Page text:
Joe Biden may be the first presidential or vice presidential nominee ever of a major party to have been a daily Amtrak commuter.
The Delaware Democrat commutes daily on Amtak between Wilmington’s train station and Washington’s Union Station, a trip that usually takes no more than 90 minutes each way. His running mate, Barack Obama, referred to the commute during the duo’s Saturday appearance, describing Mr. Biden as a "scrappy kid from Scranton who beat the odds, the dedicated family man and committed Catholic who knows every conductor on that Amtrak train to Wilmington."
Mr. Biden entered the Senate after his 1972 election. Amtrak started service in 1971.
"I think you’re on pretty solid ground," an Amtrak spokesman emailed in response to questions trying to verify if Mr. Biden was the only one of the 25 nominees (14 Democrats and 11 Republicans, not including John McCain’s unnamed running mate) since Amtrak’s formation to commute on it daily or nearly every day.
Many of the nominees simply had no need to commute daily on Amtrak–or no way to do so conveniently. Think of Jimmy Carter during his pre-presidency career in Georgia; or Ronald Reagan in Southern California; or Walter Mondale in Minnesota and then D.C.; or Richard Nixon, the sitting president who signed Amtrak into being.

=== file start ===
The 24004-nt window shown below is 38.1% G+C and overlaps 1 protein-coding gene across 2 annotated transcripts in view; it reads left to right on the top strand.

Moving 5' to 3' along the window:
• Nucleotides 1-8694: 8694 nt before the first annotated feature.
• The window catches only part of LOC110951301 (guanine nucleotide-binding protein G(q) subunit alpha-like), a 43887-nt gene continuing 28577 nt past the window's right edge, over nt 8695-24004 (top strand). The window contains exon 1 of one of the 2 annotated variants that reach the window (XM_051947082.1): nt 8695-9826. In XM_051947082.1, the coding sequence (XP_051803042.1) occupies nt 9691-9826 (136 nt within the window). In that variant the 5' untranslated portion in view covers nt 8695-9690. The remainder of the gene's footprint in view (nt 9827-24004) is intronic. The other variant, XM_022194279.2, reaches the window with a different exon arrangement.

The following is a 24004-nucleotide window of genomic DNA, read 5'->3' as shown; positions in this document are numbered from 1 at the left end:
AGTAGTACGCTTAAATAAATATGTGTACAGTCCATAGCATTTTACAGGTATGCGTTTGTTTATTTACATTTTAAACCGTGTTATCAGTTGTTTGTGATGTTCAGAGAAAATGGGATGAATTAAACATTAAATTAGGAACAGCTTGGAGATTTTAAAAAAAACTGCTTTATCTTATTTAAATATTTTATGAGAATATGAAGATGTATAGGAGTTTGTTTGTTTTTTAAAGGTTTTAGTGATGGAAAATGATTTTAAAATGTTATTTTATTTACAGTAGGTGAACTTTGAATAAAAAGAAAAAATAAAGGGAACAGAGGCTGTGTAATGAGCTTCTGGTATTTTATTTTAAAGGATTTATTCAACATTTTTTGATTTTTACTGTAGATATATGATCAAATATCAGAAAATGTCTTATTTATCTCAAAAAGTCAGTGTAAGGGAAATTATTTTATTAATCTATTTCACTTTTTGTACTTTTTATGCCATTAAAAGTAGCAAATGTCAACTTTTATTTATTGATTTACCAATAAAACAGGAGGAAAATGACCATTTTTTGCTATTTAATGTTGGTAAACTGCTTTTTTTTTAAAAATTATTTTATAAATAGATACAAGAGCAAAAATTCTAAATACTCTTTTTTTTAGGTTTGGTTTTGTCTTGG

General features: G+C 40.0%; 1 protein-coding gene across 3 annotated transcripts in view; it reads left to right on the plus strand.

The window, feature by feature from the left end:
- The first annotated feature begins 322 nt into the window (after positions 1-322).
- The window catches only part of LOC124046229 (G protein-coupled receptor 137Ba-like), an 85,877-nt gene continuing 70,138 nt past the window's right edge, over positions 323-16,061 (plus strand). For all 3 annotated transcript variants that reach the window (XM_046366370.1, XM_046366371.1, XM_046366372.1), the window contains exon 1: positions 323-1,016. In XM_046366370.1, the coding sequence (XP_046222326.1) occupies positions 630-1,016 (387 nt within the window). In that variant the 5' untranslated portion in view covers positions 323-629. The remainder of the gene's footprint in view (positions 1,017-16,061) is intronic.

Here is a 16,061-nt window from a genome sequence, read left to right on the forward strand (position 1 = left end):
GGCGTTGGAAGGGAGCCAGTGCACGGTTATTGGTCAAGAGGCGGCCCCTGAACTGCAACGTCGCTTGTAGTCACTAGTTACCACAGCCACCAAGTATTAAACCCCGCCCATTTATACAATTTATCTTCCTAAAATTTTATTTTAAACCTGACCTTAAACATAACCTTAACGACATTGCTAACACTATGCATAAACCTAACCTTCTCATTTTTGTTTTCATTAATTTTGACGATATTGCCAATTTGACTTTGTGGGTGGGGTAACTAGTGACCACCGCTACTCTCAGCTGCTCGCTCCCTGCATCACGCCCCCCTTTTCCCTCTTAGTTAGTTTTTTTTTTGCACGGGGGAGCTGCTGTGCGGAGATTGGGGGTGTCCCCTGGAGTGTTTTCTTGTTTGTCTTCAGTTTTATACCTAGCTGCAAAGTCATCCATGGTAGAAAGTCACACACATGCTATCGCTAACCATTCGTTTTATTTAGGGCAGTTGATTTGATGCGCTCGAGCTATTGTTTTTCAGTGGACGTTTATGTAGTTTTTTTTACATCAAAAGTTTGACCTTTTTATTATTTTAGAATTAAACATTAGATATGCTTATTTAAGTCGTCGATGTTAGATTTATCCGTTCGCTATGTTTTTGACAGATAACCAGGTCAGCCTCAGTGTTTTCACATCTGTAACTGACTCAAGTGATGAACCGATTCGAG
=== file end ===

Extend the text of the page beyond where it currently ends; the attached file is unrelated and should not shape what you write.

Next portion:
Mr. Biden, on the other hand, was uniquely positioned to commute on the national rail carrier, living as he does near a major regular stop in Wilmington and working near another one in Washington.
For the record, Amtrak does not take a position on the presidential (or vice presidential) contenders. See my August interview with its chief executive Alex Kummant.
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